Connecting with the Land and Leaving a Legacy

When Margaret Newton connects to the land it is through her mother’s legacy. Her mother, Ella Alford, used to say,

“Just remember – you can’t grow any more land.”  

Growing up, Margaret knew the joy of being out in the Missouri Ozarks – spending time at a cabin on what came to be known as Alford Forest. Margaret said ever since she was “itty bitty” she remembers visiting Rainbow Trout Farm, playing on Bryant Creek, and enjoying the outdoors. As a child, Margaret just knew she enjoyed being on the land.

A beautiful Ozark gorge

Ella's Gorge - Alford Forest, Missouri

Years later, and especially after her mother passed in 2005, Margaret realized it was more than just enjoyment of the outdoors that her mother instilled in her; it was a lifelong legacy of love and appreciation for the beauty of the Ozarks.  

Today, Margaret stands and looks out her back window toward a small mountain full of trees, and she notes,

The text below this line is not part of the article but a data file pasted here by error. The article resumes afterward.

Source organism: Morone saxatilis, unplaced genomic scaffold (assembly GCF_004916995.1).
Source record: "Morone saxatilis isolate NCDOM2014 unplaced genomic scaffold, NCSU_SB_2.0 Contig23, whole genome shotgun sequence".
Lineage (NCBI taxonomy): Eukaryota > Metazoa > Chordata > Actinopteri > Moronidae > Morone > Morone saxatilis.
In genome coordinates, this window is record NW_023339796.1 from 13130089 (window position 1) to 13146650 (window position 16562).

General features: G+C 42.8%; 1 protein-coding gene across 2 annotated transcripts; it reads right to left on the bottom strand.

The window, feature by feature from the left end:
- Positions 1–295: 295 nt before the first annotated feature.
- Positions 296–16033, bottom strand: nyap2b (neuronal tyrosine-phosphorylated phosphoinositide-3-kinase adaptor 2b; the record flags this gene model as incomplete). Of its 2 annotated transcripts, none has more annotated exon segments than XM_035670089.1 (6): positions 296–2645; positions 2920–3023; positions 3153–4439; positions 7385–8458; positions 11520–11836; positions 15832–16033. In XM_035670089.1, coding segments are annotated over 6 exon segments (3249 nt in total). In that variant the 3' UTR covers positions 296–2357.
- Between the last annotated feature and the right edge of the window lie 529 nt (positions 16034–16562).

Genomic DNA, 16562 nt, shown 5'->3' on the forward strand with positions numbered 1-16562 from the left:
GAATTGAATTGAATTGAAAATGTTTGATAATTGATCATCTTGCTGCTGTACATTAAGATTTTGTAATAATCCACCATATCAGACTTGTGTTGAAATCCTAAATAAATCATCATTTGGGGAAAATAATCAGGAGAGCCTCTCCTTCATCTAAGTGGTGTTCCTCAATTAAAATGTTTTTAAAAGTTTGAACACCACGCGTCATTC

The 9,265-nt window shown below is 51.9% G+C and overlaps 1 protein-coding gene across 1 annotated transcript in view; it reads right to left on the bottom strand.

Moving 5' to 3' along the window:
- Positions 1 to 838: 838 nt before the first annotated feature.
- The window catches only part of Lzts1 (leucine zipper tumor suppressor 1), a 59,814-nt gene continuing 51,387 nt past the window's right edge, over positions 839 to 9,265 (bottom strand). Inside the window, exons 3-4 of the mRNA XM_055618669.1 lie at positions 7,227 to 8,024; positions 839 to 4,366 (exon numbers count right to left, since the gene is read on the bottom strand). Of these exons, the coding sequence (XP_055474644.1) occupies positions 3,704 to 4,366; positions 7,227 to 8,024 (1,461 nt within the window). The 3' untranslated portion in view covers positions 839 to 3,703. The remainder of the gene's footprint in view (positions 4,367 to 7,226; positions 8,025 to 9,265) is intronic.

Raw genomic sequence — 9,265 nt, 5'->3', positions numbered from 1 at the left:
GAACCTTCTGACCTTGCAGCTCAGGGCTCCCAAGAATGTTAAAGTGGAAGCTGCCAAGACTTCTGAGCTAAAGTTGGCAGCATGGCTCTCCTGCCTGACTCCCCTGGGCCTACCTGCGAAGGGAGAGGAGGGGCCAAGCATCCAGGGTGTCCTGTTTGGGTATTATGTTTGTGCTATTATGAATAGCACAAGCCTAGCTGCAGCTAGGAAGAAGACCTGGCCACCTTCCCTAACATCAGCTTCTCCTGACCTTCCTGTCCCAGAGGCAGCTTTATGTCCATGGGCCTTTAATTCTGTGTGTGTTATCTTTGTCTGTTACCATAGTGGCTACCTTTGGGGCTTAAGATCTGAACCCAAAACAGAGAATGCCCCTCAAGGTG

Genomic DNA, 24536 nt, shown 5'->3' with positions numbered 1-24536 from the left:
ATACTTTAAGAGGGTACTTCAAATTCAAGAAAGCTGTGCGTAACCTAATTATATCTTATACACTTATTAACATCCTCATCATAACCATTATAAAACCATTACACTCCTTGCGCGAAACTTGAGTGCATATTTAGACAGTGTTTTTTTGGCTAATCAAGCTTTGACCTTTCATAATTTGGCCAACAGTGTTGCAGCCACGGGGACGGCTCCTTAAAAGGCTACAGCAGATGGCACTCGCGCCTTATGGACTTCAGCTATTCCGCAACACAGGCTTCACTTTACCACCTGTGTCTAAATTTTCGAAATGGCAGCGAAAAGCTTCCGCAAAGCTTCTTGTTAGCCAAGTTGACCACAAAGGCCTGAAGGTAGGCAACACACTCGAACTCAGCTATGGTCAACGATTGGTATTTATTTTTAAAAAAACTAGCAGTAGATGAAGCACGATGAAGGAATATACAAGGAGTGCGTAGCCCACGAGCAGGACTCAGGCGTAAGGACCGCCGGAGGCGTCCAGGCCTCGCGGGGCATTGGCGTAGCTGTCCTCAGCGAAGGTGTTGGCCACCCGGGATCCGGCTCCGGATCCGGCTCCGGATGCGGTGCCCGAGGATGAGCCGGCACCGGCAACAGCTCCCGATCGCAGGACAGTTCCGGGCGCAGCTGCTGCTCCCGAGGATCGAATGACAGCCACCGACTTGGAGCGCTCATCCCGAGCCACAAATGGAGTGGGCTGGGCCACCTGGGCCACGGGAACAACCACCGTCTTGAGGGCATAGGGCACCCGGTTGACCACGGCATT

“There is nothing pretty about a scalped mountain.”  

Ella knew that too, and upon her death, she gave 3,200 of these beautiful acres to Ozark Regional Land Trust to protect and conserve forever. The carefree joys that are part of childhood take on a deeper meaning as years roll by. At her mother’s memorial service, Margaret remembers a man standing up to speak about Ella’s love for beautiful wildflowers. Ella was known for planting daffodils, Indian paintbrush, and other wildflowers along the highway.

Today, Margaret plants wildflowers around her house each spring, as she gazes across the same land her mother loved and tended. Ella planted more than wildflowers. She planted a legacy and love of the land which lives on in Margaret, Margaret’s husband Danny, their two children, Daniel and Claire, and all of us who enjoy the special presence that is a part of the Ozark land.